The only thing better than singing is more singing.

-Ella Fitzgerald


In-Depth Post #2

It’s nearly impossible to believe that In-depth is one month over! I’ve only had a chance to meet my mentor once, but I think that I’ve laid some very important groundwork and foundation in order to create a successful project. This includes the following progress in the last two weeks:

  1. I visited my library, and borrowed Singing for Dummies! Although I wasn’t sure how useful the book would be, it has turned out to be a very engaging and thorough read. There are countless exercises listed inside the book, but I haven’t had a chance to try them out, because I want to run them through my mentor first.
  2. I’ve been listening to some classical and pop singing more closely, and this video in particular was very inspiring. Luciano Pavarotti has a very commanding presence on stage, a skill I want to improve on when I’m performing. Obviously, I have no complaints at all about his singing – his power, tone, and sheer will are unbeatable.
  3. I tested my range on my piano, so I can have a general idea of the songs I can sing:
    1. Chest range – E2 to Eb4
    2. Head range – E4 to A5
    3. The range I’m most comfortable in – A3 to C4
    4. This range puts me in baritone territory, which is between tenor (highest range for males) and bass range (lowest range for males).
  4. I recorded my first song of this project. It wasn’t too hard to sing in terms of range, but one specific skill I want to improve on in particular is my projection, which comes from my breathing.

Most importantly, I had my first mentor session with the wonderful Margo LeVae! We met for 45 minutes, and were able to fully discuss the scope of my project in detail. Margo also tested my singing range (see above), and I sang a bit of And So it Goes for her. After our lesson, I answered the the first set of questions below that were mentioned by Ms. Mulder in her blog post.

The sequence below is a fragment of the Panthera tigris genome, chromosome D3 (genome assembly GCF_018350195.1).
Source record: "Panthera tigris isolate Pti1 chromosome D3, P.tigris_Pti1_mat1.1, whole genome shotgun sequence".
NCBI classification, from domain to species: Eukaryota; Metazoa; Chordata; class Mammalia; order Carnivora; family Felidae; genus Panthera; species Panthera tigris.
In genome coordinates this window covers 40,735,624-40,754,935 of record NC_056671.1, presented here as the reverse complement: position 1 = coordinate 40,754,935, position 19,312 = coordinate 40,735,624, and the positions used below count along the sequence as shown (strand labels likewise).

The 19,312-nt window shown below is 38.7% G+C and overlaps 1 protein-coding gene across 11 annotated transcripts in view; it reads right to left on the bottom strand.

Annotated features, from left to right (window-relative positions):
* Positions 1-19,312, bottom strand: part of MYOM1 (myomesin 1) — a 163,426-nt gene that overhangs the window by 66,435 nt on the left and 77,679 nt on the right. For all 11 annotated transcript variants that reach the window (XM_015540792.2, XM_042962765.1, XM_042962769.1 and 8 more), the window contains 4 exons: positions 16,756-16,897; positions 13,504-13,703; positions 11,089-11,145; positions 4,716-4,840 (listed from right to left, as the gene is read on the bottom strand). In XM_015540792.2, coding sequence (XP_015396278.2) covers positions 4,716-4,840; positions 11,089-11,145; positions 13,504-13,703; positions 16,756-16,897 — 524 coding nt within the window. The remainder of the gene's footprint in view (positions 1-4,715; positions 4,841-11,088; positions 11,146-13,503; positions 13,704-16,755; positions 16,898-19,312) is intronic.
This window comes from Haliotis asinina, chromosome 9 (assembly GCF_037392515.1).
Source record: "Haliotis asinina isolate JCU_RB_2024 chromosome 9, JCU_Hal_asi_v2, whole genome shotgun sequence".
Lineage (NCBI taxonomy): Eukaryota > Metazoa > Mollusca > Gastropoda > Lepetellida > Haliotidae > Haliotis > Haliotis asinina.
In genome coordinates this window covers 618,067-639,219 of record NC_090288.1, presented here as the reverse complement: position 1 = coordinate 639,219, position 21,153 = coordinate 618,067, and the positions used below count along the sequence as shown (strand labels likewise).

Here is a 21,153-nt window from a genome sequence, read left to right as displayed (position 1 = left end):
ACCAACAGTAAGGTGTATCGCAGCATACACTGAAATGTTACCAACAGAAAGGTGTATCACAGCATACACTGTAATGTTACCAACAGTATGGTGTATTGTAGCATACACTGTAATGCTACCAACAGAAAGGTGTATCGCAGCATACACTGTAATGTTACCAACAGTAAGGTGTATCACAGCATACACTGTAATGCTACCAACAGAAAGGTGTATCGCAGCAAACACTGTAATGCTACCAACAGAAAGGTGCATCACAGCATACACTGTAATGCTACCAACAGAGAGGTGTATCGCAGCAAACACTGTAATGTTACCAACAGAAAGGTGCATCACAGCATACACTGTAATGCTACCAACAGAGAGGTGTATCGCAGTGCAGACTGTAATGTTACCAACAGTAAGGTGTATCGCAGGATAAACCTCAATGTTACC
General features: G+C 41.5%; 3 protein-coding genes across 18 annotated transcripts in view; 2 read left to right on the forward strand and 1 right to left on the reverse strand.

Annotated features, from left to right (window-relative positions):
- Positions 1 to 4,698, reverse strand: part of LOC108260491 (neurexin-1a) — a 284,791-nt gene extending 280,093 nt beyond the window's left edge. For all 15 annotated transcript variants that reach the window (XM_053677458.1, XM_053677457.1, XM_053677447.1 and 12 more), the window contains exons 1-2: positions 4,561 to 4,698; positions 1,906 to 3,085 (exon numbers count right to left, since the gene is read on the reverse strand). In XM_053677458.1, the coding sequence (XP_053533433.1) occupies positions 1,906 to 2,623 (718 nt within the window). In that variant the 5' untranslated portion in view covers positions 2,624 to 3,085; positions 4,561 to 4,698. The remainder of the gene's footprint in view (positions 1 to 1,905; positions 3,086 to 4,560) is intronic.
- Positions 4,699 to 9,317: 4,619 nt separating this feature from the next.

1. How fast the mentee’s learning should progress?
    1. Margo told me that my progress all depends on how much I practice. She recommended that if I practice for around 2-3 hours a week, I will see rapid progress.
  2. When should the mentor intervene?
    1. Margo will provide constant feedback for me in mentor sessions, and I will record myself as much as possible so she can see my progress and judge whether I’m creating any bad habits.
  3. How best to collaborate with the mentee?
    1. We decided that we would choose the final song for my presentation together.
  4. How to keep the focus on the learning process?
    1. Seeing as I haven’t officially started to learn singing with Margo for an entire session yet, this question will be answered as the project progresses.
  5. How to set up the best environment for learning?
    1. I will be learning with Margo in her studio, which is equipped with a piano, and she will give me handouts throughout the project as well.
  6. How to structure the learning relationship and process?
    1. Our mentor/learner relationship will be structured around our lessons, where I sing for her and she comments on my progress and what I need to work on. During our lesson, we will work on various singing skills, and then I will practice at home and record myself throughout.

The second set of questions are discussed below:

  1. How did your mentor gain their experience/expertise?
    1. Margo gained her expertise at the University of British Columbia, where she completed an undergraduate and Master’s degree in Voice and Opera (Honours). She also performed roles in operas at UBC, Edmonton and with the Vancouver Island Opera Society. As for her teacher expertise, she has been teaching at various music schools (I take lessons with her at the Tri-City School of Music).
  2. What were those experiences like for your mentor?
    1. Margo said that becoming an expert in her field was, obviously, a difficult journey that took thousands of hours of practice. However, the performances and relationships she was able to create as a result were absolutely worth it. Also, she said her past and current teaching experiences are extremely rewarding, and she deems it her passion to bring out unique qualities of each student’s voice.
  3. What wisdom have you gained from your mentor so far?
    1. The first nugget of wisdom my mentor imparted on me was that the feeling when I sing should resemble the feeling of holding my breath between inhaling and exhaling, and that it shouldn’t necessarily feel physically comfortable.